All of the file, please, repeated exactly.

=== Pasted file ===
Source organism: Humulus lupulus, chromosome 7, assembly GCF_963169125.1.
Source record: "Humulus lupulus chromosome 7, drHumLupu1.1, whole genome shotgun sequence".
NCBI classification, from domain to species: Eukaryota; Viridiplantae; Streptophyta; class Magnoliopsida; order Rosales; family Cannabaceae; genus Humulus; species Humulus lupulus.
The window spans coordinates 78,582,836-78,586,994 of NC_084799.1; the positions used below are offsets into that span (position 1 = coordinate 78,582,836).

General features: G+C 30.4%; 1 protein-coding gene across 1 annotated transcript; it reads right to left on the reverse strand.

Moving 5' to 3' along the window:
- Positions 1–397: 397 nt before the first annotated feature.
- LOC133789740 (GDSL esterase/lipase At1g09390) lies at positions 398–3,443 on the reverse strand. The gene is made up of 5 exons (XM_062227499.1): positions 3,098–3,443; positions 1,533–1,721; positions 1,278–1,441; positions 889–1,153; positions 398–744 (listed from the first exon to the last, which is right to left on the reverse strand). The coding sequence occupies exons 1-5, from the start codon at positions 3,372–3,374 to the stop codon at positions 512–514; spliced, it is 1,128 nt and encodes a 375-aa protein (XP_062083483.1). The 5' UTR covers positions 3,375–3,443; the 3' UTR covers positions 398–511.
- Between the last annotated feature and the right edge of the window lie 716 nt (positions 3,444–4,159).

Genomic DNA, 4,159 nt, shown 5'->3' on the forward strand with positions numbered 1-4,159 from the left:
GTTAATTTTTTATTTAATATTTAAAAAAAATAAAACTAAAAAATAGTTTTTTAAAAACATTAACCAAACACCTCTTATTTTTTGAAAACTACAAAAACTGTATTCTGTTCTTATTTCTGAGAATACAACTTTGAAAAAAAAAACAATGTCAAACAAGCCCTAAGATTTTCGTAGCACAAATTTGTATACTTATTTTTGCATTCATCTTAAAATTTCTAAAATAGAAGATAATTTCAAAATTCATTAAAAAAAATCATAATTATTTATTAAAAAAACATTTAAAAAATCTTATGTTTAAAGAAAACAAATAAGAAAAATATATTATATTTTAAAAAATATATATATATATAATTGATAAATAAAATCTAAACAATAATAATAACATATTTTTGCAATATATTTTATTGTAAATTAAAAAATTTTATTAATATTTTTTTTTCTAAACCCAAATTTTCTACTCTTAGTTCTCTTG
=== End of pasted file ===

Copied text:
Source organism: Humulus lupulus, chromosome 7, assembly GCF_963169125.1.
Source record: "Humulus lupulus chromosome 7, drHumLupu1.1, whole genome shotgun sequence".
NCBI classification, from domain to species: Eukaryota; Viridiplantae; Streptophyta; class Magnoliopsida; order Rosales; family Cannabaceae; genus Humulus; species Humulus lupulus.
The window spans coordinates 78,582,836-78,586,994 of NC_084799.1; the positions used below are offsets into that span (position 1 = coordinate 78,582,836).

General features: G+C 30.4%; 1 protein-coding gene across 1 annotated transcript; it reads right to left on the reverse strand.

Moving 5' to 3' along the window:
- Positions 1–397: 397 nt before the first annotated feature.
- LOC133789740 (GDSL esterase/lipase At1g09390) lies at positions 398–3,443 on the reverse strand. The gene is made up of 5 exons (XM_062227499.1): positions 3,098–3,443; positions 1,533–1,721; positions 1,278–1,441; positions 889–1,153; positions 398–744 (listed from the first exon to the last, which is right to left on the reverse strand). The coding sequence occupies exons 1-5, from the start codon at positions 3,372–3,374 to the stop codon at positions 512–514; spliced, it is 1,128 nt and encodes a 375-aa protein (XP_062083483.1). The 5' UTR covers positions 3,375–3,443; the 3' UTR covers positions 398–511.
- Between the last annotated feature and the right edge of the window lie 716 nt (positions 3,444–4,159).

Genomic DNA, 4,159 nt, shown 5'->3' on the forward strand with positions numbered 1-4,159 from the left:
GTTAATTTTTTATTTAATATTTAAAAAAAATAAAACTAAAAAATAGTTTTTTAAAAACATTAACCAAACACCTCTTATTTTTTGAAAACTACAAAAACTGTATTCTGTTCTTATTTCTGAGAATACAACTTTGAAAAAAAAAACAATGTCAAACAAGCCCTAAGATTTTCGTAGCACAAATTTGTATACTTATTTTTGCATTCATCTTAAAATTTCTAAAATAGAAGATAATTTCAAAATTCATTAAAAAAAATCATAATTATTTATTAAAAAAACATTTAAAAAATCTTATGTTTAAAGAAAACAAATAAGAAAAATATATTATATTTTAAAAAATATATATATATATAATTGATAAATAAAATCTAAACAATAATAATAACATATTTTTGCAATATATTTTATTGTAAATTAAAAAATTTTATTAATATTTTTTTTTCTAAACCCAAATTTTCTACTCTTAGTTCTCTTG